Then, you rolled those videos into your, probably, intranet, and rolled them out to your internal employees and ask for them to vote and rank them, which is another form of Crowdsourcing, internally. Which, by the way, further cemented exactly what you were trying to accomplish with GuaranteesMatter, with the employees, if they haven’t heard about it already. It sure is a great way to learn and get buy-in on that. OK. So just net it out. How much did that part cost you, in total?

Ken: Well, for anyone that knows anything about video production, producing scripts, hiring actors, filming, postproduction work, I think the figures will be quite astonishing. We ended up spending $35,000 for five winning videos.

Mike: So, that was probably about, what, three to five minutes of content?

Ken: It was roughly four minutes, in total, between the five winning videos.

Mike: If you strung them all together?

Ken: Yes.

Mike: So, I’m more than happy to say that the average price of a five-minute video is usually about, somewhere between $5,000 to $10,000, per minute, when you throw everything all in, depending on how sophisticated and polished, etc. or how much money you want to spend on this stuff, but that’s a good rule of thumb, wouldn’t you agree?

Ken: Yes. That’s a fair amount. Working here in New York, the figures are a little bit higher. But, yes, at the end of the day, $35,000 for roughly four or five minutes of video is . . .

Mike: Very cheap.

Ken: Yes. It’s just a tiny fraction of what it would’ve cost us to use their own internal video production talent, by the way.

Mike: Yes. Your own studio, etc., etc.

Ken: Yes.

Mike: And it was done in three weeks.

Ken: And it was done in three weeks. And it was done in such a way that the ideas that came in were ideas that simply would not have originated within New York Life itself. I think that’s one of the most important aspects of Crowdsourcing to be able to point out. Certainly, I’m not saying that you want to use Crowdsourcing for everything or anything, but certainly, when you have a need or desire to bring in outside ideas that you know, simply, were not going to originate within your own organization, Crowdsourcing is the way to go.

Mike: Yes. And by the way, if you go to, there’s just an unlimited amount of information on ways you can use Crowdsourcing. As I mentioned before, IT, you can use it for marketing. Crowdfunding is a really big, hot subject right now. There are laws being considered at the national level about crowdfunding, crowdideation, crowdscribing. There are books. I contributed to a book, “Enterprise Social Technology,” that was crowdscribed. So, I wrote a chapter of the book and a bunch of other people wrote another chapter, very neat way to create books and, of course, these videos. There’s just so much that can be done.

Now, this project ran into a barrier. Let’s talk about that because that’s a very important subject, as well.

Ken: Well, without getting into a lot of the details, I think, my experience would say that while you always have to be somewhat politically aware of any endeavor that you end up in, within a corporation, I think it’s particularly the case when it comes to Crowdsourcing. Getting buy-in from the very beginning, from any of the major executives that can be impacted, or believe that they can be impacted, by a Crowdsourcing project, I think, is absolutely essential. And perhaps, we didn’t do that as well as we should have because at the end of the day, while pretty much every single person that saw the videos loved them, at the end of the day, it became very difficult for our executive management to approve unleashing these videos to the public. So, they never actually were.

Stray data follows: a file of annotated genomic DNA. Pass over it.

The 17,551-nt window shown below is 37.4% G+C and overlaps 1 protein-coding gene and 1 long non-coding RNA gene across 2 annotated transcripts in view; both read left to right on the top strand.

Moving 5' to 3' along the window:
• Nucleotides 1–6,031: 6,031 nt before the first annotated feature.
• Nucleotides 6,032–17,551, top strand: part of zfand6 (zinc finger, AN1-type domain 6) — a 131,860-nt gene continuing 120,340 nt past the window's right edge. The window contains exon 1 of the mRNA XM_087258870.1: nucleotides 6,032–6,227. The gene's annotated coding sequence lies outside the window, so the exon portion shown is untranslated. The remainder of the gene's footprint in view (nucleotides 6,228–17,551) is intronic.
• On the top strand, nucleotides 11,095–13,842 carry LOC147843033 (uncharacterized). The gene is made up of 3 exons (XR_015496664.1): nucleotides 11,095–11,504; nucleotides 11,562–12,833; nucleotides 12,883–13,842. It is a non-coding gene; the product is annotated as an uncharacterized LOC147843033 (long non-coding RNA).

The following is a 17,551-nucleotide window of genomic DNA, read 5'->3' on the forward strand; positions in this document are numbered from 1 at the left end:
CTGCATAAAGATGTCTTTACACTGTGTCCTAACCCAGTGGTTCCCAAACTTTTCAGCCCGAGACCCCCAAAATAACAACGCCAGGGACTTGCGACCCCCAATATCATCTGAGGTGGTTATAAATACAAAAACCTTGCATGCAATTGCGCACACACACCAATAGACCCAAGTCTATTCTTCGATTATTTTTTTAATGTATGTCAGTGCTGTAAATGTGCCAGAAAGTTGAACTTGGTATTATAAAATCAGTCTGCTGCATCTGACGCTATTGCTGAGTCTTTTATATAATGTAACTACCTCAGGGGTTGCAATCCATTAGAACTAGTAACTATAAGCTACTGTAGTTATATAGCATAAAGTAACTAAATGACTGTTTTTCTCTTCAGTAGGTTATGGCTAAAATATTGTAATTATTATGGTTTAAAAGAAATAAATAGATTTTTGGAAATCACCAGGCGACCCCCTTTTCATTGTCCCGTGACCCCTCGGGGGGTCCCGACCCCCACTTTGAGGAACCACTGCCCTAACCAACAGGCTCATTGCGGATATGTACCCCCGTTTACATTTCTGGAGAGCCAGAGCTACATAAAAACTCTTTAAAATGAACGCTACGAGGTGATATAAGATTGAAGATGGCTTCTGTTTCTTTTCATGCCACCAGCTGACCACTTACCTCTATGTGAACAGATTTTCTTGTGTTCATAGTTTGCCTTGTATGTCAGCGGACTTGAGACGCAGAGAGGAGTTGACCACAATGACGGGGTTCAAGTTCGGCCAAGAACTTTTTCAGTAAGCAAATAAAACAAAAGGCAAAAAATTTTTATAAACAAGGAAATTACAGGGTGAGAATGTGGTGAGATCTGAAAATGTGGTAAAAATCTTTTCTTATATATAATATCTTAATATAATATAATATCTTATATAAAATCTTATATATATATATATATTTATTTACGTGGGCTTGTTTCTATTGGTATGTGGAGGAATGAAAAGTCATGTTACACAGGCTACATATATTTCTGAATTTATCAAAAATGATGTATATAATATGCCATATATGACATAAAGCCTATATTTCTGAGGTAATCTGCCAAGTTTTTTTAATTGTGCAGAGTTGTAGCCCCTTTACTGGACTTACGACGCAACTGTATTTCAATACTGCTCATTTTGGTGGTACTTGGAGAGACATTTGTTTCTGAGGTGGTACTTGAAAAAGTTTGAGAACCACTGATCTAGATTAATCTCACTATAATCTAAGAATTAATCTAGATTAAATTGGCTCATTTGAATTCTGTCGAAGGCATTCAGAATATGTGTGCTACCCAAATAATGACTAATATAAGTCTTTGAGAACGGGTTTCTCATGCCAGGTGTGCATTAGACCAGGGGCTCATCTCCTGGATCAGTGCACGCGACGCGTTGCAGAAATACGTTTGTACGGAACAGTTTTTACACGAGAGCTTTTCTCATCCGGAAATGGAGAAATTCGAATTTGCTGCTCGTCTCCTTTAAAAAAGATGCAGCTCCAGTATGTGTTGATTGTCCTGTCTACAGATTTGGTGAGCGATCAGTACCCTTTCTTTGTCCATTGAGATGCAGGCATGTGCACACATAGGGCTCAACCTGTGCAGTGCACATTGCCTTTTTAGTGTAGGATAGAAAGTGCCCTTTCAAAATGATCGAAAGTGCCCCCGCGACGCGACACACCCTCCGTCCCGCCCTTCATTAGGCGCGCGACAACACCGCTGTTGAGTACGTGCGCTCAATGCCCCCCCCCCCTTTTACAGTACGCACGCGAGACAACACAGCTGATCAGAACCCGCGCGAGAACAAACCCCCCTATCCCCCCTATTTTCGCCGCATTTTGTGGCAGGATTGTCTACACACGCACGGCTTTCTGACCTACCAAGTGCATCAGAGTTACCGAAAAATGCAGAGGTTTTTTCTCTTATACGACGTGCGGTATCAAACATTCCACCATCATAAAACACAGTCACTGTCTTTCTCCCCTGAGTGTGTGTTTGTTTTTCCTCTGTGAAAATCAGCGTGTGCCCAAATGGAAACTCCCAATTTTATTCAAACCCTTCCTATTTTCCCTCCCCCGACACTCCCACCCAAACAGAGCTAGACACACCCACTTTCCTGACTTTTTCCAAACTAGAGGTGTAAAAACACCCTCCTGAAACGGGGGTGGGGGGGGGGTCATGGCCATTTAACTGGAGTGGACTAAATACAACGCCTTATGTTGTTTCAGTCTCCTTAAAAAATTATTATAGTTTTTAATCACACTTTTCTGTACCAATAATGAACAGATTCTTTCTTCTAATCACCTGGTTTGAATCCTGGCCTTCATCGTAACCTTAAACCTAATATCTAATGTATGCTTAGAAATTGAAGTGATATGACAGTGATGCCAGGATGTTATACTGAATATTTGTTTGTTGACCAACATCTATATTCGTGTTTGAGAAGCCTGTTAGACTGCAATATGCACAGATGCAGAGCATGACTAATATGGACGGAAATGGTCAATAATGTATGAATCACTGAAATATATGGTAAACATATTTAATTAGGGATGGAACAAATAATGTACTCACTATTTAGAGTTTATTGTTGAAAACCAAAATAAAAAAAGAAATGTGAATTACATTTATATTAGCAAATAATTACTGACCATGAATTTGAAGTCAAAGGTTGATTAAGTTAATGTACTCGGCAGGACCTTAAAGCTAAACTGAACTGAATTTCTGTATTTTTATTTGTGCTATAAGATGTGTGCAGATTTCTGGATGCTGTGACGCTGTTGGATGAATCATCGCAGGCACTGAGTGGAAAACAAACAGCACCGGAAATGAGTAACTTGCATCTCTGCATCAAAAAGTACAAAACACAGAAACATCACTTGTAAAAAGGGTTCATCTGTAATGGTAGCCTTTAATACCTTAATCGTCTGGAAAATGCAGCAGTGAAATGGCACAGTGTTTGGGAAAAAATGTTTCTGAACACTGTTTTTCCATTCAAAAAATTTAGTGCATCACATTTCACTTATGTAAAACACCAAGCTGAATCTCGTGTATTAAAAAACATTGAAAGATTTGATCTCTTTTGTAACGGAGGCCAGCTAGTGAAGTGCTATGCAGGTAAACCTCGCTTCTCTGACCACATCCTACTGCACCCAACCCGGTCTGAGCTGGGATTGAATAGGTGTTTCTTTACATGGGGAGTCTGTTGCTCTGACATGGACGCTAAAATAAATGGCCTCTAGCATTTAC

As I said, we did go to our employees. They were extremely happy with them. We probably had the highest level of voting for anything we ever asked employees to vote on. But there were still some executives who were, I think, unnerved by, let’s say, the non-New York Life stance, of these videos. It seemed to some people, to conflict with our established brand. I felt it was more of a brand extension than a conflict, but clearly, there were people who saw it as a conflict.

Mike: Yes. So, like anything else, change is hard. There’s a certain level of lack of understanding and confusion about Social technologies at the executive level, and Crowdsourcing, even more so. It’s often a term and a concept that people know very little about. That said, Ken, what would you recommend to other people in terms of overcoming some of these issues?

One of the things that I talk about, in the boot camps, is that Crowdsourcing is really an essential part of an enterprise social technology strategy. And in order to really pursue it, a deep understanding of it needs to be had by the executive, by the decision-makers, by the stakeholders of any project. So, in my mind, if they haven’t already, I think it would be a really good idea to get all of these stakeholders, and all means all, right, get all these stakeholders in a room together and spend a couple hours going through what Crowdsourcing is. What are the issues that need to be addressed? So, you definitely want to have compliance in the room and talk about intellectual property, legal and you want to have marketing and branding in the room, customer service. You want to have, really, all of the critical stakeholders in the room to talk about these issues. That’s my perspective. What’s your perspective on best practices in terms of rolling out a Crowdsourcing initiative?